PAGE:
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Heavy metals found in packaged baby, toddler foods, Consumer Reports says

Screen Shot 2018-08-28 at 10.52.38 PMNine out of 10 parents with kids under the age of three feed their children packaged food at least occasionally, according to a Consumer Reports survey. So Consumer Reports’ analyzed 50 packaged foods from nine brands, including baby cereals, packaged fruits and vegetables, entrées, and snacks, such as cookies, crackers, and puffs.

The testing focused on arsenic, cadmium, and lead, which can be harmful to the health and development of young children.

Sixty-eight percent of the tested products had “worrisome” levels of at least one heavy metal, and organic foods that Consumer Reports tested were just as likely to contain heavy metals as non-organic.

Other findings include:

  • Every product had measurable levels of at least one of these heavy metals: cadmium, inorganic arsenic, or lead.
  • Fifteen of the foods would pose potential health risks to a child regularly eating just one serving or less per day.
  • Snacks and products containing rice and/or sweet potatoes were particularly likely to have high levels of heavy metals.

Most of the products came from the two biggest U.S. baby food manufacturers, Beech-Nut and Gerber. Other brands were Baby Mum-Mum, Earth’s Best, Ella’s Kitchen, Happy Baby, Parent’s Choice (Walmart), Plum Organics, and Sprout.

“The presence of dangerous metals in the vast majority of packaged children’s food we tested is a problem that parents, regulators, and manufacturers all need to contend with,” said Marta L. Tellado, president, and CEO of Consumer Reports. “This information will equip families to make safer choices, and our hope is that it will also spur regulatory agencies and companies to do better for our children.”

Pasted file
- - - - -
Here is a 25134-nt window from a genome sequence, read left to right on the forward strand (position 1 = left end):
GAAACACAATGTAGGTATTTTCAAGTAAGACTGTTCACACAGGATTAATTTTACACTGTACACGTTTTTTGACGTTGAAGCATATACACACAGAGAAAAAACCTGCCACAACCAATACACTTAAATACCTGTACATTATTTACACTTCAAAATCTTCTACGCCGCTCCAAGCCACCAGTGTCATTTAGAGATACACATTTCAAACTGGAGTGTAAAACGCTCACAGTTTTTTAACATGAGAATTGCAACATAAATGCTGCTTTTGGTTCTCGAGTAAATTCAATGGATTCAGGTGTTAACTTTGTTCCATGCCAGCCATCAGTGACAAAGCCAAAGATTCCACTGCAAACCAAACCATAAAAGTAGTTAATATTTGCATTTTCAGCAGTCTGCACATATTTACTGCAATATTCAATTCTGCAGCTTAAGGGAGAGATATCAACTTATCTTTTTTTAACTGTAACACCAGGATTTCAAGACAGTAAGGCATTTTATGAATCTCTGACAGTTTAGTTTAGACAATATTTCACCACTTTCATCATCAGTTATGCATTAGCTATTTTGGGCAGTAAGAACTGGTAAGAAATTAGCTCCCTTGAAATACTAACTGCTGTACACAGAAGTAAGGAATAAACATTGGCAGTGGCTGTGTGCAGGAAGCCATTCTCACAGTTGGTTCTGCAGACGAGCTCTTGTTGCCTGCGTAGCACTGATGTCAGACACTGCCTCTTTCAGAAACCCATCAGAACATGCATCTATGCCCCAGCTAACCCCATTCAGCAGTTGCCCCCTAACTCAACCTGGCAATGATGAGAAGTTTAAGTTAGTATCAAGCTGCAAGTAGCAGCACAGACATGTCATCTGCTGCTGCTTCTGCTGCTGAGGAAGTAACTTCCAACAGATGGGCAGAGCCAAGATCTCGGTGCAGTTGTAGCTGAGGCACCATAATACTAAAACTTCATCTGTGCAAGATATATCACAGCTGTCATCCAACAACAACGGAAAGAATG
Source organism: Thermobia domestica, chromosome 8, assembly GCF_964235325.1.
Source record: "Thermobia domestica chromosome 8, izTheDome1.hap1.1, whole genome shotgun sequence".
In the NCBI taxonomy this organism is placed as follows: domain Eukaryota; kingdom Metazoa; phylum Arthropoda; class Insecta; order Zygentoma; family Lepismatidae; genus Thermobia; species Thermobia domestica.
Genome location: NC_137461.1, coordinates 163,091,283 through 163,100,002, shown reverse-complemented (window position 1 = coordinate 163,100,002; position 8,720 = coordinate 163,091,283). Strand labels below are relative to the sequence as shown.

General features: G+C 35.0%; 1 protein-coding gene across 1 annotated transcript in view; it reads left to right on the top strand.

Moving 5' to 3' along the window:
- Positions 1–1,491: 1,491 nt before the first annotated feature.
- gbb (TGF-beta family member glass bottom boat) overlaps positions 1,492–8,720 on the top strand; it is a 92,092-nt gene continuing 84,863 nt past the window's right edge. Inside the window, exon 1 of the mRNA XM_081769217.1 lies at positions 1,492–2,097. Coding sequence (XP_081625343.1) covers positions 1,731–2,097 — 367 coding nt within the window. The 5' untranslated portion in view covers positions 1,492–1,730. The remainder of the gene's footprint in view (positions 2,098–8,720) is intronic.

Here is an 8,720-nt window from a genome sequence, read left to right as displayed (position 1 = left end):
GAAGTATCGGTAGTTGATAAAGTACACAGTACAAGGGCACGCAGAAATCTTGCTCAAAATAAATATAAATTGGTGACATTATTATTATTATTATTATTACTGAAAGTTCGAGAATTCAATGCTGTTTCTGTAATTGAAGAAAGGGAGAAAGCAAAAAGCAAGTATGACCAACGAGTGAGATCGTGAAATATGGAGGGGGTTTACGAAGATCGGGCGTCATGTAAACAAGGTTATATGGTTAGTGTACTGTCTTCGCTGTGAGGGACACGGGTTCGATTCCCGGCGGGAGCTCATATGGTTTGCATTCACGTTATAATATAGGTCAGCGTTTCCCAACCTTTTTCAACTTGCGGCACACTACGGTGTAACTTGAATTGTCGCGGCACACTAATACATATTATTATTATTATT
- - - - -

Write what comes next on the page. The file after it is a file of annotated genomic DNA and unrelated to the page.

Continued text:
While the test results are worrisome, parents who have been feeding these foods to their children don’t need to panic, said James Dickerson, Ph.D., chief scientific officer at Consumer Reports.

Consuming these foods doesn’t guarantee that a child will develop health problems, but that it may increase that risk, Dickerson said. Whether problems develop depends on many factors, including genetics and exposure to other sources of heavy metals, such as lead paint or contaminated water.

Annual sales of baby food are more than $53 billion and are projected to exceed $76 billion by 2021, according to Zion Market Research.

Unfortunately, there’s a lack of federal regulations for the amount of heavy metals in most foods

Consumer Reports told the U.S. Food and Drug Administration of its findings, and the agency said: “The agency has made this a priority and is working to reduce the health risks these elements present, especially to those most vulnerable: children.”

The agency also said it “plans to consider a wide range of policies and actions to reduce exposure,” such as educating consumers on how to reduce the risks posed by toxic metals and requiring or encouraging industry to lower the amount of them in their products.

Consumer Reports recommends the FDA should take the following actions quickly:

Establish aggressive targets. Set a goal of having no measurable amounts of cadmium, lead, or inorganic arsenic in baby and children's food – and use the most sensitive testing methods to determine the presence of those metals.

Create and enforce benchmarks. To reach its goals in baby and children’s food, the FDA should set incremental targets for the industry to meet along the way.

Finalize proposed guidelines. By the end of 2018, which is the FDA’s planned deadline, the agency should limit inorganic arsenic in apple juice to 10 ppb, the arsenic standard for bottled water, and limit inorganic arsenic in infant rice cereal to 100 ppb. In addition, it should revise existing guidance for lead in fruit juice to reduce the limit from 50 to 5 ppb, the standard for bottled water.

For more information on the heavy metals investigation, including the industry’s response, visit CR.org/heavymetals.

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